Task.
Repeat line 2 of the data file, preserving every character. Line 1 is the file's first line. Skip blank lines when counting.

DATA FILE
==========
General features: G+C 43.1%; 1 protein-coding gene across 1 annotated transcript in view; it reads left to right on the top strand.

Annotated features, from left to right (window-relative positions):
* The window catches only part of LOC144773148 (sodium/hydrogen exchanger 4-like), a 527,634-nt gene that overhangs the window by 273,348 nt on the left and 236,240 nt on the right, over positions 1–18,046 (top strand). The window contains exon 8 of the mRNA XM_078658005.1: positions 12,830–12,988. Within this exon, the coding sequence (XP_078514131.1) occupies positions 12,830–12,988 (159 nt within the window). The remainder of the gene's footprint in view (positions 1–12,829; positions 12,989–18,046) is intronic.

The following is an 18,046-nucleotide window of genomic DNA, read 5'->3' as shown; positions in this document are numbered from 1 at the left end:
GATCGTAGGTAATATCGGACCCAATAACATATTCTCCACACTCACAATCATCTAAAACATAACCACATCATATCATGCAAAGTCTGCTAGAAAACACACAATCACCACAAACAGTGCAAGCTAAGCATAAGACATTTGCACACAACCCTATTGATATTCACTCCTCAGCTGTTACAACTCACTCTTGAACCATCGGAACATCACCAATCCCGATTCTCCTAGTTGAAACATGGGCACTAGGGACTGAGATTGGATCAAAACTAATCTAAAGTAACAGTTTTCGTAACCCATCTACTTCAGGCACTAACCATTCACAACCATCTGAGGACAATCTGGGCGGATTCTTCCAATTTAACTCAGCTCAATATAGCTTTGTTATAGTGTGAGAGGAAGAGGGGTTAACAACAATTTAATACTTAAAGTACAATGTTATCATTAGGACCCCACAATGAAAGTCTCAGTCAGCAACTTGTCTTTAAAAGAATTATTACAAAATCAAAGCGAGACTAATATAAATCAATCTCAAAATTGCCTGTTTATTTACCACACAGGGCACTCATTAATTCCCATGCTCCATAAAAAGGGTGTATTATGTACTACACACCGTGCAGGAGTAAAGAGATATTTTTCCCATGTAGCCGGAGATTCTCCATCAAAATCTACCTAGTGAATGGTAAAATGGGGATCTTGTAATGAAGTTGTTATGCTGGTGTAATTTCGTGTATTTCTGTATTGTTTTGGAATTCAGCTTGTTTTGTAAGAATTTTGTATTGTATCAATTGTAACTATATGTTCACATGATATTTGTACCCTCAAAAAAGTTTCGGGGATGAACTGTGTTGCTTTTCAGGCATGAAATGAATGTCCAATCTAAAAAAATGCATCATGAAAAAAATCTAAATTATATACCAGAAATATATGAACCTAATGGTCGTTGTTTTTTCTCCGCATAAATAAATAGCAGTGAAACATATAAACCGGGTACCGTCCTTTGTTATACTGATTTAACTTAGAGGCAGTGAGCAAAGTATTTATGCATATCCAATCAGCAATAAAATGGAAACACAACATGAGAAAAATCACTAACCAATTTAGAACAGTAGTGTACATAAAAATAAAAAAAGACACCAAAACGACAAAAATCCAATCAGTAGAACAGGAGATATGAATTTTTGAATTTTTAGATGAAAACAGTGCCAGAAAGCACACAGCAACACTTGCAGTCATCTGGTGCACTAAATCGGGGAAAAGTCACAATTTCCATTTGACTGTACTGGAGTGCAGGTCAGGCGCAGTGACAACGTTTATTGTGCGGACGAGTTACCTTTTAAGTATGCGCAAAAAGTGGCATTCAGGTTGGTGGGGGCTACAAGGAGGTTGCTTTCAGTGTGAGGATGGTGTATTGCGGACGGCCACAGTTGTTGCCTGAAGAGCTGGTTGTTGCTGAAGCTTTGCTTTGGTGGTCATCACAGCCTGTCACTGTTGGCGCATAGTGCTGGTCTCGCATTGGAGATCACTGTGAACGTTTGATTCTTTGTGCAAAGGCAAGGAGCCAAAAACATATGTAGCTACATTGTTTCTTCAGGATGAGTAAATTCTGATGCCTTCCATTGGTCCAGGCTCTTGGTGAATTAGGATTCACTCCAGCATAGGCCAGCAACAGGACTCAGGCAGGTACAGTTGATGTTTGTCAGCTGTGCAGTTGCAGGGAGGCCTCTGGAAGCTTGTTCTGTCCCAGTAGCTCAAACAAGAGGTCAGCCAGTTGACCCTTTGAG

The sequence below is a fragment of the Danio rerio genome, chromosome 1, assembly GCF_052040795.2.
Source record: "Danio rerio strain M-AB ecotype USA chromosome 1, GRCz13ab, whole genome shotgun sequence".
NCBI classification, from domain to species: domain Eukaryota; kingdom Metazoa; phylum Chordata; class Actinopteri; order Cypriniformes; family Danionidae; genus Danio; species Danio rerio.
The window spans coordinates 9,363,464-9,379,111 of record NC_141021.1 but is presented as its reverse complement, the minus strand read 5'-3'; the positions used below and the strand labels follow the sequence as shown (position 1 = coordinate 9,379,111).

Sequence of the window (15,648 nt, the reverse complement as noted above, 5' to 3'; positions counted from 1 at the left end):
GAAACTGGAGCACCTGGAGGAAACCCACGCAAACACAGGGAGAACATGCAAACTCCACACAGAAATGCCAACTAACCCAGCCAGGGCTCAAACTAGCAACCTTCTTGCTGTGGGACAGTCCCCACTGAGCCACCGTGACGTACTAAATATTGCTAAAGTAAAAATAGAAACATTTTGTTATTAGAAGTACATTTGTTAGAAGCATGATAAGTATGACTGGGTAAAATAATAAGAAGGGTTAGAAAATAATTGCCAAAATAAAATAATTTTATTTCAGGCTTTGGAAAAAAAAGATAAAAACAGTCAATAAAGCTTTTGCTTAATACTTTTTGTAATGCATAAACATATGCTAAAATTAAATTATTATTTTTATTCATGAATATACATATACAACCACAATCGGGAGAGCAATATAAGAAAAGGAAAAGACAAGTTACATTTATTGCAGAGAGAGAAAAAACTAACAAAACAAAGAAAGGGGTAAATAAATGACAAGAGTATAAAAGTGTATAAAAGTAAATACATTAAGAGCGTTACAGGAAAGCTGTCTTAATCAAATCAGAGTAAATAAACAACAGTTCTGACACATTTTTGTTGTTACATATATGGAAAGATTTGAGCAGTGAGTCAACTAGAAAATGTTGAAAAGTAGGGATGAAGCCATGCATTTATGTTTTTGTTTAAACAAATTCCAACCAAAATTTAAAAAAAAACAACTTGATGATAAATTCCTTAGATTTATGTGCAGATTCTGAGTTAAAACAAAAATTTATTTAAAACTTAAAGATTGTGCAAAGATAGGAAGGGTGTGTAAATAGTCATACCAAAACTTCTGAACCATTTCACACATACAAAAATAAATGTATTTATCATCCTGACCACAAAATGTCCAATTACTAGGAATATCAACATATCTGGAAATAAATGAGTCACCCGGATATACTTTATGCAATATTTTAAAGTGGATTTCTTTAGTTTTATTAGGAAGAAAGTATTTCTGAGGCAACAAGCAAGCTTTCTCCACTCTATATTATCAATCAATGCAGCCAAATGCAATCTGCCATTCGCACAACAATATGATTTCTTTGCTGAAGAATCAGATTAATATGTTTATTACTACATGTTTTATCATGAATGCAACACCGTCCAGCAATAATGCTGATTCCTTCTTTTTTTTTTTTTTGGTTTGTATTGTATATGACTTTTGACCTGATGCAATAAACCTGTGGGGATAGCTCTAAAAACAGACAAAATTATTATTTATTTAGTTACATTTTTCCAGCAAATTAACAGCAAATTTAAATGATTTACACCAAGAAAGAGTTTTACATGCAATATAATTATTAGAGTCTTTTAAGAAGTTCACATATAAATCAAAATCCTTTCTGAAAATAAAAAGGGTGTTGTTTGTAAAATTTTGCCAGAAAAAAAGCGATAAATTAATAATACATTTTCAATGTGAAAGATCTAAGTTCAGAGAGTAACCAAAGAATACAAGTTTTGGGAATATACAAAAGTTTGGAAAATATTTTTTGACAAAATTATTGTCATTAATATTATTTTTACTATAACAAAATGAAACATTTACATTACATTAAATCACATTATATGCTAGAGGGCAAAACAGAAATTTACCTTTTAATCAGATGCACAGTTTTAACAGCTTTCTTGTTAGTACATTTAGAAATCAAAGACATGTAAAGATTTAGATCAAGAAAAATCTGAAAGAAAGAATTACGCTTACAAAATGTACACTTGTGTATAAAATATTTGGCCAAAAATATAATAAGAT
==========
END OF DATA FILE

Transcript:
Annotated features, from left to right (window-relative positions):